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Mayor-elect Lisa Baldelli-Hunt names key aides

November 29, 2013

Ending weeks of speculation, Mayor-elect Lisa Baldelli-Hunt has announced key members of her administration. (Photo/Ernest A. Brown)

WOONSOCKET – Ending weeks of speculation, Mayor-elect Lisa Baldelli-Hunt has announced who the key members of her administration will be, a list that includes a few surprises.
One of the biggest is the return of former Planning Director Joel D. Mathews. Except for a brief hiatus during the 1980s, Mathews had worked continuously for the city from 1973 to 2011. Trained as a landscape architect, he gained a reputation as a special projects manager and all-around problem-solver during the era of former Mayor Susan D. Menard.
A former Woonsocket resident, he moved to Sutton, Mass., after he retired. He succeeds Planning Director Paulette Miller, who had held the position for most of the time since Mathews retired.
Like everyone else on Baldelli-Hunt’s list of appointees, his title – for now, anyway – will be preceded by the modifier “acting,” suggesting the position is only temporary. Baldelli-Hunt said Mathews would join the administration under a rule that allows retirees to work up to 75 days per year, but that could change. State retirees can have their status suspended if they want to return to the public sector indefinitely.
“Everybody is hired in an acting doesn’t mean they’re all necessarily going to be moving into directorships,” she said. “But there is certainly a strong possibility most of them will.”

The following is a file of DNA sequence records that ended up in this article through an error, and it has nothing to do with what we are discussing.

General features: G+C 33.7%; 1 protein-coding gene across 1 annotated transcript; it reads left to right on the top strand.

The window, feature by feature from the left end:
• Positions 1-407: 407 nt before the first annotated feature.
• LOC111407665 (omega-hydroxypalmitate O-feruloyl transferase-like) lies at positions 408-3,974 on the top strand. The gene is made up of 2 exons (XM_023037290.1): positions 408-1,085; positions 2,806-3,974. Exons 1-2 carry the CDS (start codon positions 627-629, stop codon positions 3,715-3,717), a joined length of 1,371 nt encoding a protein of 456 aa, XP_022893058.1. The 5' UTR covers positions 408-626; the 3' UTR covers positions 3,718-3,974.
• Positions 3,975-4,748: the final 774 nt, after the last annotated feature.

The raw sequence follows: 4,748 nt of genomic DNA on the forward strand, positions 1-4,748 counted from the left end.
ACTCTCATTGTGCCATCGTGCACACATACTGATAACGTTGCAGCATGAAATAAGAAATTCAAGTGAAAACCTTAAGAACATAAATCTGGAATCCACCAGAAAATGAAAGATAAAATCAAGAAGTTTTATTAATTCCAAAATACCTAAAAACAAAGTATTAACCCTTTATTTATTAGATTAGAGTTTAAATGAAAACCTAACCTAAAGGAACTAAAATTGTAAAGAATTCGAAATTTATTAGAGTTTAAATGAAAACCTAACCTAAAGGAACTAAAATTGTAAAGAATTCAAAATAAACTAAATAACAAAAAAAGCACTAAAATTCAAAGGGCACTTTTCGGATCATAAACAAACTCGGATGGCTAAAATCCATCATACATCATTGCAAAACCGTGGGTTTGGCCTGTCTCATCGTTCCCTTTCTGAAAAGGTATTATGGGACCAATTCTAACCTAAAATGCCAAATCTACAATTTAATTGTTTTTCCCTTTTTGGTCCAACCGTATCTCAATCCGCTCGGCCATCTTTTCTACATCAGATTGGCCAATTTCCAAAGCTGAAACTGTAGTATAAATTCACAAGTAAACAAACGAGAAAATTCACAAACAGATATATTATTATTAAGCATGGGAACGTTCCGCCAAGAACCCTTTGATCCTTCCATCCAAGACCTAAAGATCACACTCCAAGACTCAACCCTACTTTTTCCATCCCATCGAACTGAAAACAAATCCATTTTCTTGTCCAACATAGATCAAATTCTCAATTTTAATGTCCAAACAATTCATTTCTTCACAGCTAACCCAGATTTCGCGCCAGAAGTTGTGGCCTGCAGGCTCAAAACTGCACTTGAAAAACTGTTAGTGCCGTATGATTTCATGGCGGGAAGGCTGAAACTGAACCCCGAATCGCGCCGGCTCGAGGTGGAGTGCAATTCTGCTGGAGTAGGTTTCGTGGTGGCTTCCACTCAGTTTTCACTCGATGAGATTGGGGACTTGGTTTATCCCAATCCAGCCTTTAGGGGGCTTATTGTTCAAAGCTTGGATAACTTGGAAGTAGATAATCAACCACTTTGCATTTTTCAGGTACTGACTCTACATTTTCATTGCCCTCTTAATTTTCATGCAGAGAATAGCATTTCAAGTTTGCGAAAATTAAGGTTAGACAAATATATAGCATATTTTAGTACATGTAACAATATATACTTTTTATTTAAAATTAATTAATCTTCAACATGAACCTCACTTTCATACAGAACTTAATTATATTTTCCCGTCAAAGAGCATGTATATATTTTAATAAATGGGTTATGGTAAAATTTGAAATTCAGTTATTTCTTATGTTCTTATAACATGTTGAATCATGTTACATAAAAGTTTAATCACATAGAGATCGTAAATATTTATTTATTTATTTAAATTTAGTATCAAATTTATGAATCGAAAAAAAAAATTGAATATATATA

Another big surprise is the appointment of outgoing Councilman Marc A. Dubois as public safety director, a position that has, for many years, been absorbed by the mayor. A retired policeman, Dubois ran for council as part of the Baldelli-Hunt team and lost by 84 votes. Dubois is currently employed at Northern Rhode Island Community Services as a health care liaison and was previously a member of the School Committee before he was elected to his first term on the council in 2011.
Also, Linda Plays, who had served as the mayor’s de facto executive secretary without the title, will be retained as acting human services director. That position has not been filled in a full-time capacity for at least four years. The positions of human resources and economic development director were consolidated, with a combined pay package just shy of $80,000. The 2014 budget says Matthew Wojcik, who held the title, received most of the package, $63,910 a year, for the human services role, the balance for economic development.
Wojcik and Public Works Director Sheila McGauvran have been notified that they no longer have jobs with the city, according to Baldelli-Hunt. No replacement was announced for economic development director; Baldelli-Hunt, a real estate investor, announced previously that she would take over the duties of that position as part of her mayoral charge.
Acting Public Works Director Alan R. Brodd of North Smithfield has been named to succeed McGauvran. Brodd is a former public works director with the town of Cumberland.